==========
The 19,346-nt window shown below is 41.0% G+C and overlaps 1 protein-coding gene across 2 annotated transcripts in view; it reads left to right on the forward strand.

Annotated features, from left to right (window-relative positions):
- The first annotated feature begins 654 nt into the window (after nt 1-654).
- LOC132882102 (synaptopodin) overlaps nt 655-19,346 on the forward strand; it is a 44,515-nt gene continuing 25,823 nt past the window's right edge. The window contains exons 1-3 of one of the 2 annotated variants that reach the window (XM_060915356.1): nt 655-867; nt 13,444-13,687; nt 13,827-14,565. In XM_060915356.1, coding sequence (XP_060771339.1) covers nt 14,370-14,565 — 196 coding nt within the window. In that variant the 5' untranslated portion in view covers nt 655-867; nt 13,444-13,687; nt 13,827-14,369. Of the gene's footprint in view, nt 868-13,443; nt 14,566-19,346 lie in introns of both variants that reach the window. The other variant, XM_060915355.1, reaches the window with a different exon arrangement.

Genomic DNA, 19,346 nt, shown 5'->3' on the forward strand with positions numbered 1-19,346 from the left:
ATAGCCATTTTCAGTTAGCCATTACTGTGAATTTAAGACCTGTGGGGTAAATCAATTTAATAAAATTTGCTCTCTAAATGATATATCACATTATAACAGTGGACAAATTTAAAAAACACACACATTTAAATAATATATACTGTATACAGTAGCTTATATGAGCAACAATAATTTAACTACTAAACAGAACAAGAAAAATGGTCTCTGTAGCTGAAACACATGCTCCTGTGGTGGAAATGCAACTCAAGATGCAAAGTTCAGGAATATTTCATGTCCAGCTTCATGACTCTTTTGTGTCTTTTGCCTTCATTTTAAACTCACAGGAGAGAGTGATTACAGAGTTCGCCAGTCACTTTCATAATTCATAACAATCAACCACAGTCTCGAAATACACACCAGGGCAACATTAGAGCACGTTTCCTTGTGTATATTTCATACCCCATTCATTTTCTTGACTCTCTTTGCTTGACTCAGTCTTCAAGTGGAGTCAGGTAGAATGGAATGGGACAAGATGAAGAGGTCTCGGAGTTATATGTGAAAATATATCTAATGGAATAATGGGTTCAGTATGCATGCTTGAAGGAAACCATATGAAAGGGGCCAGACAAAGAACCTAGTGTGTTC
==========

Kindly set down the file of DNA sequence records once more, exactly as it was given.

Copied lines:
The 19,346-nt window shown below is 41.0% G+C and overlaps 1 protein-coding gene across 2 annotated transcripts in view; it reads left to right on the forward strand.

Annotated features, from left to right (window-relative positions):
- The first annotated feature begins 654 nt into the window (after nt 1-654).
- LOC132882102 (synaptopodin) overlaps nt 655-19,346 on the forward strand; it is a 44,515-nt gene continuing 25,823 nt past the window's right edge. The window contains exons 1-3 of one of the 2 annotated variants that reach the window (XM_060915356.1): nt 655-867; nt 13,444-13,687; nt 13,827-14,565. In XM_060915356.1, coding sequence (XP_060771339.1) covers nt 14,370-14,565 — 196 coding nt within the window. In that variant the 5' untranslated portion in view covers nt 655-867; nt 13,444-13,687; nt 13,827-14,369. Of the gene's footprint in view, nt 868-13,443; nt 14,566-19,346 lie in introns of both variants that reach the window. The other variant, XM_060915355.1, reaches the window with a different exon arrangement.

Genomic DNA, 19,346 nt, shown 5'->3' on the forward strand with positions numbered 1-19,346 from the left:
ATAGCCATTTTCAGTTAGCCATTACTGTGAATTTAAGACCTGTGGGGTAAATCAATTTAATAAAATTTGCTCTCTAAATGATATATCACATTATAACAGTGGACAAATTTAAAAAACACACACATTTAAATAATATATACTGTATACAGTAGCTTATATGAGCAACAATAATTTAACTACTAAACAGAACAAGAAAAATGGTCTCTGTAGCTGAAACACATGCTCCTGTGGTGGAAATGCAACTCAAGATGCAAAGTTCAGGAATATTTCATGTCCAGCTTCATGACTCTTTTGTGTCTTTTGCCTTCATTTTAAACTCACAGGAGAGAGTGATTACAGAGTTCGCCAGTCACTTTCATAATTCATAACAATCAACCACAGTCTCGAAATACACACCAGGGCAACATTAGAGCACGTTTCCTTGTGTATATTTCATACCCCATTCATTTTCTTGACTCTCTTTGCTTGACTCAGTCTTCAAGTGGAGTCAGGTAGAATGGAATGGGACAAGATGAAGAGGTCTCGGAGTTATATGTGAAAATATATCTAATGGAATAATGGGTTCAGTATGCATGCTTGAAGGAAACCATATGAAAGGGGCCAGACAAAGAACCTAGTGTGTTC